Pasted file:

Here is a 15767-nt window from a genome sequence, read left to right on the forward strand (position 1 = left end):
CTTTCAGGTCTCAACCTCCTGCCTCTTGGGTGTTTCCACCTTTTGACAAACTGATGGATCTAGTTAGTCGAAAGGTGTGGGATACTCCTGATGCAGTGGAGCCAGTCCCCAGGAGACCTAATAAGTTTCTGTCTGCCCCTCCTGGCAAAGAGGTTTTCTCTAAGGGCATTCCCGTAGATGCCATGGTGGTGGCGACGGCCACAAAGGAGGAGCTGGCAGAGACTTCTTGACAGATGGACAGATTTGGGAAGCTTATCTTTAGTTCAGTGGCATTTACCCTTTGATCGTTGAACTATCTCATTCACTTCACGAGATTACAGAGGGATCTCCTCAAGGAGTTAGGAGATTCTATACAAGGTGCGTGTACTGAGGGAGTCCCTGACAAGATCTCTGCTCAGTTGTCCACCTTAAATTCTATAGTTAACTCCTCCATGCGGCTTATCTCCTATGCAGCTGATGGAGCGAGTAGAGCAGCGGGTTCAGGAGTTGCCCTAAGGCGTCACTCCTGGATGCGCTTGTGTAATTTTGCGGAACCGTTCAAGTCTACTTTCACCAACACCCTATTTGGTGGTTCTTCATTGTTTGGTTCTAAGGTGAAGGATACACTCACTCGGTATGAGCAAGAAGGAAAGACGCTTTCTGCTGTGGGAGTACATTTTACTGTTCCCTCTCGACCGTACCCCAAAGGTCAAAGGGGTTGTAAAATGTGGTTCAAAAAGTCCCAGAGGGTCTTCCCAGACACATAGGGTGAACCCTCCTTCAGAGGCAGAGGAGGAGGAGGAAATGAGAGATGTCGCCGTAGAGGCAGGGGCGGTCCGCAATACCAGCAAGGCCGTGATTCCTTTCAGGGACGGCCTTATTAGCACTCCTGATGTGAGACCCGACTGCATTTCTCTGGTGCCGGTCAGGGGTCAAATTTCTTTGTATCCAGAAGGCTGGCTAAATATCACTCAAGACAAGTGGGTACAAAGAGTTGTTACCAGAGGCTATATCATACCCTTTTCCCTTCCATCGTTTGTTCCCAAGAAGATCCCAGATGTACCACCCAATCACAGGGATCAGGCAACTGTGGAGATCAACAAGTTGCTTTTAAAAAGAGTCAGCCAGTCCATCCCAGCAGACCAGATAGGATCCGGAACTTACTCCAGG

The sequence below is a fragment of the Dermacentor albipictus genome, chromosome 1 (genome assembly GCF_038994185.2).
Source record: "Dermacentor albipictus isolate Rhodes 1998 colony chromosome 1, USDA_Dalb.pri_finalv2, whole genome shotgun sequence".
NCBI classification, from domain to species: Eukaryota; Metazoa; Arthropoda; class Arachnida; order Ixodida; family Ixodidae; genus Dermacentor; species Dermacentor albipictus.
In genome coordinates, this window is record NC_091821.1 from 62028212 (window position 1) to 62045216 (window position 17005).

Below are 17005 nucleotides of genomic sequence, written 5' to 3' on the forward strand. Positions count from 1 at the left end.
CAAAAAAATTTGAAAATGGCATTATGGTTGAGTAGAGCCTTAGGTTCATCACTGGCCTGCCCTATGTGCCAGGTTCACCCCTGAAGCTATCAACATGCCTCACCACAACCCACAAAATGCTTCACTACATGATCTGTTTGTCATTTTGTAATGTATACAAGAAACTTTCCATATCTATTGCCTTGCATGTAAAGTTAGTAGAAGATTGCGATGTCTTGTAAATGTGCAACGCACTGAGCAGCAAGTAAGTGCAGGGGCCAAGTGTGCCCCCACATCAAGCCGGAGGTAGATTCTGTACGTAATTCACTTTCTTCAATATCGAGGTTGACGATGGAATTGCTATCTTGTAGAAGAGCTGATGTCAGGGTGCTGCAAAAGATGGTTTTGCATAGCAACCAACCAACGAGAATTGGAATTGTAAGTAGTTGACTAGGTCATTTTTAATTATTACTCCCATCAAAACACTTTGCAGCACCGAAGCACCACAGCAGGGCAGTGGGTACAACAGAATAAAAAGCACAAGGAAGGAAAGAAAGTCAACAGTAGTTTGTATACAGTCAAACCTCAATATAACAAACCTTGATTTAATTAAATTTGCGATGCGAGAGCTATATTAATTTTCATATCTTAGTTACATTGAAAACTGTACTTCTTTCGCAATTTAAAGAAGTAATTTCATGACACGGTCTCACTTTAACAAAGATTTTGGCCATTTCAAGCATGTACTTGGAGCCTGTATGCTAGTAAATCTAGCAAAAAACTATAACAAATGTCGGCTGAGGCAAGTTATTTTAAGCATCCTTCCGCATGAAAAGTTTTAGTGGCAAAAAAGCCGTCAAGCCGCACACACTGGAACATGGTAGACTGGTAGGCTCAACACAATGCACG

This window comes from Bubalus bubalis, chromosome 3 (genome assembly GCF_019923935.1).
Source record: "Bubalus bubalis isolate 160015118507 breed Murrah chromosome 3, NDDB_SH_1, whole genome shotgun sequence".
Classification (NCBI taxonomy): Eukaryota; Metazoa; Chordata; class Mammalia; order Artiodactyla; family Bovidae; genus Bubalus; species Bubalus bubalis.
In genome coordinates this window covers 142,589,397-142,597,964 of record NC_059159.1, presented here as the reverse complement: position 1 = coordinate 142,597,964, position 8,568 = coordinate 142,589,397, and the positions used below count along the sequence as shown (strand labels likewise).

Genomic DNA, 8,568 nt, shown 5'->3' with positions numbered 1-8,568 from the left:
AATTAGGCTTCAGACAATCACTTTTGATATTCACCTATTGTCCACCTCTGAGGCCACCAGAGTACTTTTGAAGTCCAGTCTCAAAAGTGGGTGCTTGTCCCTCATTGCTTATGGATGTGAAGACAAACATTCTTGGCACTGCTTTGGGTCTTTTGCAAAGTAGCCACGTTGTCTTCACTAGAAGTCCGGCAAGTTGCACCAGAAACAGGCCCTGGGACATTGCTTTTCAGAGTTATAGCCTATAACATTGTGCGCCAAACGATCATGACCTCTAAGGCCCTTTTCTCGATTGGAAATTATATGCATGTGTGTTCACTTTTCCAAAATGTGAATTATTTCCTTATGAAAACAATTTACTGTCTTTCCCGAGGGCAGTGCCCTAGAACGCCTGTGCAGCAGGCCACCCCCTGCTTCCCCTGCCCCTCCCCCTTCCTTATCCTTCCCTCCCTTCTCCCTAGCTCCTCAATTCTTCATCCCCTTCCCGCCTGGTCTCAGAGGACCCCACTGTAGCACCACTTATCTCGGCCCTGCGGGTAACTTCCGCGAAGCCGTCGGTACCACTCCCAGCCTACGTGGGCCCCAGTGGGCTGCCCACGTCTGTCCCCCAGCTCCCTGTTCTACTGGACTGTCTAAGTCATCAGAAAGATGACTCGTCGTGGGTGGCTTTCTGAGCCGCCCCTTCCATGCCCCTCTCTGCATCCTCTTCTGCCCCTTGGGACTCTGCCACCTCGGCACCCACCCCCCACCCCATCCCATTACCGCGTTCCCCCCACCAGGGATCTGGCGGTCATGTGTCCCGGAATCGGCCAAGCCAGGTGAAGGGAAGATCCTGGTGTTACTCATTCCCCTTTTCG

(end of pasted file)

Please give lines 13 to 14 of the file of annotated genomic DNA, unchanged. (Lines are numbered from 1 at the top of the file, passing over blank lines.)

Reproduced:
Genomic DNA, 8,568 nt, shown 5'->3' with positions numbered 1-8,568 from the left:
AATTAGGCTTCAGACAATCACTTTTGATATTCACCTATTGTCCACCTCTGAGGCCACCAGAGTACTTTTGAAGTCCAGTCTCAAAAGTGGGTGCTTGTCCCTCATTGCTTATGGATGTGAAGACAAACATTCTTGGCACTGCTTTGGGTCTTTTGCAAAGTAGCCACGTTGTCTTCACTAGAAGTCCGGCAAGTTGCACCAGAAACAGGCCCTGGGACATTGCTTTTCAGAGTTATAGCCTATAACATTGTGCGCCAAACGATCATGACCTCTAAGGCCCTTTTCTCGATTGGAAATTATATGCATGTGTGTTCACTTTTCCAAAATGTGAATTATTTCCTTATGAAAACAATTTACTGTCTTTCCCGAGGGCAGTGCCCTAGAACGCCTGTGCAGCAGGCCACCCCCTGCTTCCCCTGCCCCTCCCCCTTCCTTATCCTTCCCTCCCTTCTCCCTAGCTCCTCAATTCTTCATCCCCTTCCCGCCTGGTCTCAGAGGACCCCACTGTAGCACCACTTATCTCGGCCCTGCGGGTAACTTCCGCGAAGCCGTCGGTACCACTCCCAGCCTACGTGGGCCCCAGTGGGCTGCCCACGTCTGTCCCCCAGCTCCCTGTTCTACTGGACTGTCTAAGTCATCAGAAAGATGACTCGTCGTGGGTGGCTTTCTGAGCCGCCCCTTCCATGCCCCTCTCTGCATCCTCTTCTGCCCCTTGGGACTCTGCCACCTCGGCACCCACCCCCCACCCCATCCCATTACCGCGTTCCCCCCACCAGGGATCTGGCGGTCATGTGTCCCGGAATCGGCCAAGCCAGGTGAAGGGAAGATCCTGGTGTTACTCATTCCCCTTTTCG